In Macau, you’ll find St. Lawrence Church, also known as São Lourenço Church on your way from Dom Pedro V Theatre to Lilau Square and Barra area. If you’re an architecture and/or history buff, you’ll probably recognize this as a Western-style building, as with most Catholic churches in Macau. With active Masses every week in different languages to cater to the city’s mixed community, this is one of the richest churches in Macau when it comes to heritage and history. Inside, visitors and believers will find several sculptures and gorgeous details dating back centuries ago. São Lourenço Church was, in fact, one of the first churches to ever been built in Macau. We’ll tell you all about the history of this structure, from its construction to nowadays.
Awaiting loved ones
Situated on the city’s southern area–it’s the Catholic church that’s closest to the pearl river delta–it attracted a big part of the Portuguese community. One of the most interesting facts about it is that people would gather along its long staircase awaiting family members that were fishermen. That’s why the local Chinese community, know it as “Feng Shun Tang”, which translates into “church of the winds of peaceful return”, or “Fong Song T’ong” (church of the favorable winds).
Who was São Lourenço?
Most Catholic churches are baptized after relevant figures in the history of religion and São Lourenço’s is no different. Named after Catholic Spanish man, Lourenço de Huesca–one of the first deacons of the Christian church (guardians of the church’s treasure) who became a martyr. In the year 257, the Roman emperor Valeriano persecuted the Christians. The next year, he detained and decapitated Pope Sisto II. According to the tale, Lourenço de Huesca was following the pope before his execution, and said, “Do not think I’m abandoning you, my child, as you will follow me in three days.” After this period, the emperor ordered the church to give away all its wealth, which the guardian refused by saying, “This is the heritage of the church.” This answer made the emperor very angry, promptly ordering that São Lourenço was burnt alive. That’s how he became a martyr due to his service to the church.
Uniting people through wood
This building contrasts with other Catholic churches in Macau for its lateral entrances, pretty uncommon in other venues. It gives São Lourenço Church a wide and impressive aspect and atmosphere. Its layout is shaped like a Latin cross, and there are exquisite details inside that are worth mentioning. But first, let’s take a look at its foundation.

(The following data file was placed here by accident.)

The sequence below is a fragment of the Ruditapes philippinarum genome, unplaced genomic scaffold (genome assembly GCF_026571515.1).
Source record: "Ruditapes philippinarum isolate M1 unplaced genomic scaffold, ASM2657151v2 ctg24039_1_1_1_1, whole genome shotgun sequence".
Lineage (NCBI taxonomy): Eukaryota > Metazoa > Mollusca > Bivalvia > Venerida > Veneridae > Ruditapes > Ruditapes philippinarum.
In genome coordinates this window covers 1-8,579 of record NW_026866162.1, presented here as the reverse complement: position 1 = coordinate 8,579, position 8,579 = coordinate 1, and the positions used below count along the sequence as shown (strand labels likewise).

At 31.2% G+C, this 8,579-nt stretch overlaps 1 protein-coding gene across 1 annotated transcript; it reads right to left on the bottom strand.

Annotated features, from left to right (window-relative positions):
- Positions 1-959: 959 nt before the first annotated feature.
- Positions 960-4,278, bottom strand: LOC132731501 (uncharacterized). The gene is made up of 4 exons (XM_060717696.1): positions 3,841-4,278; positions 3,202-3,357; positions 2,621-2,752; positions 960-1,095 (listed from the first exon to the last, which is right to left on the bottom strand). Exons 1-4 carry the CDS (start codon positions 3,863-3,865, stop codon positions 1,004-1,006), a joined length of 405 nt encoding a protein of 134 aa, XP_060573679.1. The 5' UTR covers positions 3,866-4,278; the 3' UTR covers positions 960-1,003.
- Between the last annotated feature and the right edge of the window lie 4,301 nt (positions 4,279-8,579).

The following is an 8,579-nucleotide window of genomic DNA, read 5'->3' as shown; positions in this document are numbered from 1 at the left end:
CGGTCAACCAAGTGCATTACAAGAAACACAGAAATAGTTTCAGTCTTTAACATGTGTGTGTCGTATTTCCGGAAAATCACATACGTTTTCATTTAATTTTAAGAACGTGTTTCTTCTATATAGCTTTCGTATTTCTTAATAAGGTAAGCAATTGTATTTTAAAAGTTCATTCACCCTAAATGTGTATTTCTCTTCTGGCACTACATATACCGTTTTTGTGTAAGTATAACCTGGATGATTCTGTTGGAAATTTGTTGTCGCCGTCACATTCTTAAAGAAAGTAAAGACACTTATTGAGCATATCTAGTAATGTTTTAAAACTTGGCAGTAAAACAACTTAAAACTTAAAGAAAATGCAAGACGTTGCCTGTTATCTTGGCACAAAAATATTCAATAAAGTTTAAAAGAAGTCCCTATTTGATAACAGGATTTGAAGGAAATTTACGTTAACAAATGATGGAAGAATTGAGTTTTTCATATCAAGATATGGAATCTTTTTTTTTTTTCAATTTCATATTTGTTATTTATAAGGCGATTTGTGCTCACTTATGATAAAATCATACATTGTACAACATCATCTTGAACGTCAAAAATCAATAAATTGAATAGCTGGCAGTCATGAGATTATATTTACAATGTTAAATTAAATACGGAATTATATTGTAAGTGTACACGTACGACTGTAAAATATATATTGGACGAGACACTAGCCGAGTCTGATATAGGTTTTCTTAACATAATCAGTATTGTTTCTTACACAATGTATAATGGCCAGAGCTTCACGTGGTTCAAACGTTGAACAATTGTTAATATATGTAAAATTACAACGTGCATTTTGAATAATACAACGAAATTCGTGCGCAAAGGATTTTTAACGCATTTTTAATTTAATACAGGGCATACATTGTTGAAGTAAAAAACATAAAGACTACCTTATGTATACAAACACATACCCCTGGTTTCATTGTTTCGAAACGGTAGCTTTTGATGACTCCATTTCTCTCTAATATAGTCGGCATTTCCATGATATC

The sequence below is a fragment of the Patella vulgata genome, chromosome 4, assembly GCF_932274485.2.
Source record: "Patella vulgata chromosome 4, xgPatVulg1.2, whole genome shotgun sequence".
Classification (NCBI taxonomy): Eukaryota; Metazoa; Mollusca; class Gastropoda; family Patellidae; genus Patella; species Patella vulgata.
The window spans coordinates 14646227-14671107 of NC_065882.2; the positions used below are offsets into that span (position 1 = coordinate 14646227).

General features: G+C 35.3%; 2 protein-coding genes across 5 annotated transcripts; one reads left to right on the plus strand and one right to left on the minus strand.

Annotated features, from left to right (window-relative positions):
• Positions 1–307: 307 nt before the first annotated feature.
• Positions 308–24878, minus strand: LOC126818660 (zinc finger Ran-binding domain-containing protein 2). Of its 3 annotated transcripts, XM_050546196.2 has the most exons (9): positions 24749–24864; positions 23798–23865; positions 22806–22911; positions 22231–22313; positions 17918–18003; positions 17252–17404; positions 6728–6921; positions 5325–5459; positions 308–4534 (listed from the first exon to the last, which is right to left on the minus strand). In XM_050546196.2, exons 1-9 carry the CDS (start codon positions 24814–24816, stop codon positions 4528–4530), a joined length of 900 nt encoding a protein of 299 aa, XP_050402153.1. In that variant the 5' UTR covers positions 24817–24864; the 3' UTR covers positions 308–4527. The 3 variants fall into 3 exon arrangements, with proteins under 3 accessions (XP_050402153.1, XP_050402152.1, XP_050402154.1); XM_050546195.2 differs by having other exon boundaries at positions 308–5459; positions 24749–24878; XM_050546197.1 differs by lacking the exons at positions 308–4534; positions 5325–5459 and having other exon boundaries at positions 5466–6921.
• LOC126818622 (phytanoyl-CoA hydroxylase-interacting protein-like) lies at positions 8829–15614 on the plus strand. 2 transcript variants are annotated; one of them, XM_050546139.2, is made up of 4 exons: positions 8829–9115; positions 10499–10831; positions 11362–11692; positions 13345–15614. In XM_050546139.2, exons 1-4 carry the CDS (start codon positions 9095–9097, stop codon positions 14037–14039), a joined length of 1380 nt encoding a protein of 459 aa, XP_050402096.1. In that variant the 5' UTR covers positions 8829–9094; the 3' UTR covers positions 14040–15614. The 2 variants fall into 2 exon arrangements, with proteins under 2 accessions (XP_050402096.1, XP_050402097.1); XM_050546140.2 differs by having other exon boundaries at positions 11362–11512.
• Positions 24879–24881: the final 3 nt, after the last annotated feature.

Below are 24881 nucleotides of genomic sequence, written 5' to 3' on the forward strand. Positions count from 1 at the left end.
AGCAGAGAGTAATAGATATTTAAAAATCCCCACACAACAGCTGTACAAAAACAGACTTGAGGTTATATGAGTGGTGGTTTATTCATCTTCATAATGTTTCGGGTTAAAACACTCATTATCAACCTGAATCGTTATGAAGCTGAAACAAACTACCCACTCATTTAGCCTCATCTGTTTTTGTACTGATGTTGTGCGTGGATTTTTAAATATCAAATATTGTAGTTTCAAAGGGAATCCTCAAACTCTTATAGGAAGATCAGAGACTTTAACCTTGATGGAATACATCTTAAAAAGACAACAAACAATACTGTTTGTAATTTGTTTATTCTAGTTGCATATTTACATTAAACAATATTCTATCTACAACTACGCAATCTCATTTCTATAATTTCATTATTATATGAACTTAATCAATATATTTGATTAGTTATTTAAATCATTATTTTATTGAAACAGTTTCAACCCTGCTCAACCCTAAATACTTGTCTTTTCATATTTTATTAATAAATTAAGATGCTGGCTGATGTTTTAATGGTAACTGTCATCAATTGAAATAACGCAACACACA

Built by priests of the Society of Jesus right after their arrival, this church’s first version was made of wood. It starts offering parish services as early as 1576. Made of wood and other fragile materials, reconstruction was inevitable. The first renovation works took place in 1618 and several others followed, especially regarding details and embellishments. According to official records, there was a stone found in 1844 written in Latin and that mentions a reconstruction dating back to 1768, sponsored by the Macau Senate (Senado).
In 1844, São Lourenço Church had to be yet again refurbished due to damages caused by strong typhoons. Architect Tomás de Aquino was responsible for creating the design plan for it. Engineer António César de Abreu Nunes was also involved on part of the numerous renovations of this church. The building’s design did, indeed, change dramatically over time. There used to be two windows on the left and right towers. One of them was later replaced by a huge clock. The church’s front has a triangular area featuring the Portuguese royal coat of arms.
Catholic churches might not look that high and mighty on the outside. However, the interiors are usually very rich when it comes to religious and sacred art. We’re talking about painted ceilings and gold-covered walls, unique sculptures of bible figures, as well as of Jesus Christ. There’s also a lot of woodwork worth taking a look at.
In this case, visitors will be mesmerized by the beautiful ceiling painted in turquoise, with white and golden beams featuring big chandeliers. São Lourenço central nave’s most attractive detail is its altar decorated with an image of São Lourenço, a Roman martyr from the third century–above which one can spot a crown with a cherub. Another remarkable aspect is the colored glass windows to which visitors should pay attention: it tells São Lourenço’s life story!
Also, this church is one of the heritage buildings integrated into the Historic Centre of Macao, in 2005 inscribed in the UNESCO World Heritage List.
Opening hours: Daily, 5:30am–11:30pm*
*Hours may differ due to sudden changes regarding COVID-19’s safety measures